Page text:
عنوان مقاله [English]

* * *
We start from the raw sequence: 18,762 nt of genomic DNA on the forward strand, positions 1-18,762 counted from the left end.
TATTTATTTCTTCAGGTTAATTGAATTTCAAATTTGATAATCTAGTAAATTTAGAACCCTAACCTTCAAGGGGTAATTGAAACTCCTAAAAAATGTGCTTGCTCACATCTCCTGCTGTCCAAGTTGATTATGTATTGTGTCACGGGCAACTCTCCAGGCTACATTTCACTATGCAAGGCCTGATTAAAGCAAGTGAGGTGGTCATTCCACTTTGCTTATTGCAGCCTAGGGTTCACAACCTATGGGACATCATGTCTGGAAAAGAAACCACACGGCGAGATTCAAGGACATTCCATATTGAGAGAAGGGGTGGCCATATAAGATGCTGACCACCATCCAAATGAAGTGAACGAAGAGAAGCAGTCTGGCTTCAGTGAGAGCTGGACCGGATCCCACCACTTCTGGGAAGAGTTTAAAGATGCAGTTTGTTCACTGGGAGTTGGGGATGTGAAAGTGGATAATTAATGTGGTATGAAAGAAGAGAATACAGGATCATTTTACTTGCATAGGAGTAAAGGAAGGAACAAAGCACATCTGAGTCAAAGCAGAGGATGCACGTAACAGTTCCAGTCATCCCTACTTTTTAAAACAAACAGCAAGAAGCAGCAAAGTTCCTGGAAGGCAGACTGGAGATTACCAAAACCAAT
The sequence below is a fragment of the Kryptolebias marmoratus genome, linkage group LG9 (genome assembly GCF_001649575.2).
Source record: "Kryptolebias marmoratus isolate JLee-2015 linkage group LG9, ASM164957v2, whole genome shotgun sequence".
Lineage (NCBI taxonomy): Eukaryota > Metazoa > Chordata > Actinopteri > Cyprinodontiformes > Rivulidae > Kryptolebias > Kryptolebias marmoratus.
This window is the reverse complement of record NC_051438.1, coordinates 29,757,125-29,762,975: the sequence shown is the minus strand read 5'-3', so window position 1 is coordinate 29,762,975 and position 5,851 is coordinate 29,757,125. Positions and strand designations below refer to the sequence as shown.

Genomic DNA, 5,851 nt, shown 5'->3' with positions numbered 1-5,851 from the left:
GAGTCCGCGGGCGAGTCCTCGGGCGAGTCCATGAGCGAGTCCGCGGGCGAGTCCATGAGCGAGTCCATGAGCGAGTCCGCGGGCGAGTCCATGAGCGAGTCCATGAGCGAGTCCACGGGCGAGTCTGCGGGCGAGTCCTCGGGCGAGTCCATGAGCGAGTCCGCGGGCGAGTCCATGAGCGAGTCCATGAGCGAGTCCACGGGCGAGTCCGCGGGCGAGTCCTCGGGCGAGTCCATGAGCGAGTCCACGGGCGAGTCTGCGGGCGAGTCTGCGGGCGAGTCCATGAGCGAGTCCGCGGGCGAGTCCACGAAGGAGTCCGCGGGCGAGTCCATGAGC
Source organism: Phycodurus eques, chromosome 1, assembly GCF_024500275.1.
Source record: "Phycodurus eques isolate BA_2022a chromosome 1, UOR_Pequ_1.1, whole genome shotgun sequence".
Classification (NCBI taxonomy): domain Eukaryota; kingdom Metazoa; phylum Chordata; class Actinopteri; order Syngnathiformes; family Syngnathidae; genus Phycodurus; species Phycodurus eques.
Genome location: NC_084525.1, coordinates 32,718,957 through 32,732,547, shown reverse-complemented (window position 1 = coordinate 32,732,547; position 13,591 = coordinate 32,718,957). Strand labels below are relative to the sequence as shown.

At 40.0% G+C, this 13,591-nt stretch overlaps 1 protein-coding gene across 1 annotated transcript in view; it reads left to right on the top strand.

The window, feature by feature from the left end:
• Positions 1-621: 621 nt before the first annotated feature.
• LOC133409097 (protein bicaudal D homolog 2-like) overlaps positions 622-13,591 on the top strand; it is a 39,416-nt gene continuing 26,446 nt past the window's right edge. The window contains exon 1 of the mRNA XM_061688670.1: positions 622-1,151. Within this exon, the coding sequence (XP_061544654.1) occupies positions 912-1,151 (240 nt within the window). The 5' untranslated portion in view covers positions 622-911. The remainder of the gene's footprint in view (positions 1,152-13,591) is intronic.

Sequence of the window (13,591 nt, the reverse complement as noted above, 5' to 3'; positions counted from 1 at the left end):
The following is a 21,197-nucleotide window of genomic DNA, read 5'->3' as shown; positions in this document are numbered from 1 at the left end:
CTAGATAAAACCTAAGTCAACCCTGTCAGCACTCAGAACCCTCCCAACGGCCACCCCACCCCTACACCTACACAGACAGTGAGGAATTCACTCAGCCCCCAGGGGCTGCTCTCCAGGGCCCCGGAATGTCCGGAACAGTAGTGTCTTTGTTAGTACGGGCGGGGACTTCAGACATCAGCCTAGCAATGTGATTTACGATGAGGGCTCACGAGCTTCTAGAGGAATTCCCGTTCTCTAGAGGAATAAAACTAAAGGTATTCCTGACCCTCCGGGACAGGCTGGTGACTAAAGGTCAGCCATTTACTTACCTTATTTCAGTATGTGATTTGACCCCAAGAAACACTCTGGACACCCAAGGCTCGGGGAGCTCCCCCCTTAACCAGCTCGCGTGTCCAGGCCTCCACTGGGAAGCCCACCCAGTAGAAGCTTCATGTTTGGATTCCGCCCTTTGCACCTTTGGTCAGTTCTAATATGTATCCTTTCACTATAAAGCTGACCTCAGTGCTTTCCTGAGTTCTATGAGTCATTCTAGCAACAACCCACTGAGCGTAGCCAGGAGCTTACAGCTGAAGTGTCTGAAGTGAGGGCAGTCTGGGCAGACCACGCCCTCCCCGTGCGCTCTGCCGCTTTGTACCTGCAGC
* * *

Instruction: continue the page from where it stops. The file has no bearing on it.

The seismic performance of quay walls is found to be strongly dependent on liquefaction occurrence. Besides, in some existing walls that were designed without consideration of the liquefaction hazard, due to the relatively long length of quay walls, the orientation of soil strata probably caused the liquefiable layers to appear unavoidably neighboring the wall roots. In this paper, the dynamic response of anchored sheet pile quay walls embedded in liquefaction susceptible soil was investigated numerically, utilizing the strain space plasticity model for cyclic mobility available in the DIANA finite element program. Based on the results, the extension of liquefiable soil around the wall root leads to the \"failure at embedment\" mode. Deformed mesh indicates that the most visible deformations are localized in loose soil around the embedded section. Beside the noticeable heave of the seabed, its seaward displacement causes a significant reduction in its supporting role for the embedded section, and leads to the large tilt of the wall. Consequently, an active wedge, extending from the embedded section to the back of the anchors, is formed. Moving along this wedge, the anchors endure significant overturning. The mentioned deformation shape was previously observed in shaking table tests conducted by the authors. The leeward section of the loose layer is recognized as the most vulnerable zone against liquefaction. Besides the effect of soil softening in this zone, dynamic active pressure behind the wall causes the bottom of the wall to experience higher displacement than its top. The time history of monotonic bending moment infers that considerable moment is applied to the wall root by the loose section behind the root. This moment is the main reason for the \"escape\" of the wall root. The remediation method, by deep vibro-compaction of the weak area, is considered as a liquefaction countermeasure. The effectiveness of soil improvement in zones adjacent to the embedded section is discussed, based on analytical dynamic responses. Implemented countermeasures are found to considerably reduce deformations in the wall; however, in order to prevent failure at embedment, improvement of soil located behind the wall root is more effectual. The compacting of this section not only reduces driving moment applied to the wall root, but also creates resistant moment against root escaping. In addition to the impact of base acceleration amplitude, the optimum extension of improved zones is introduced.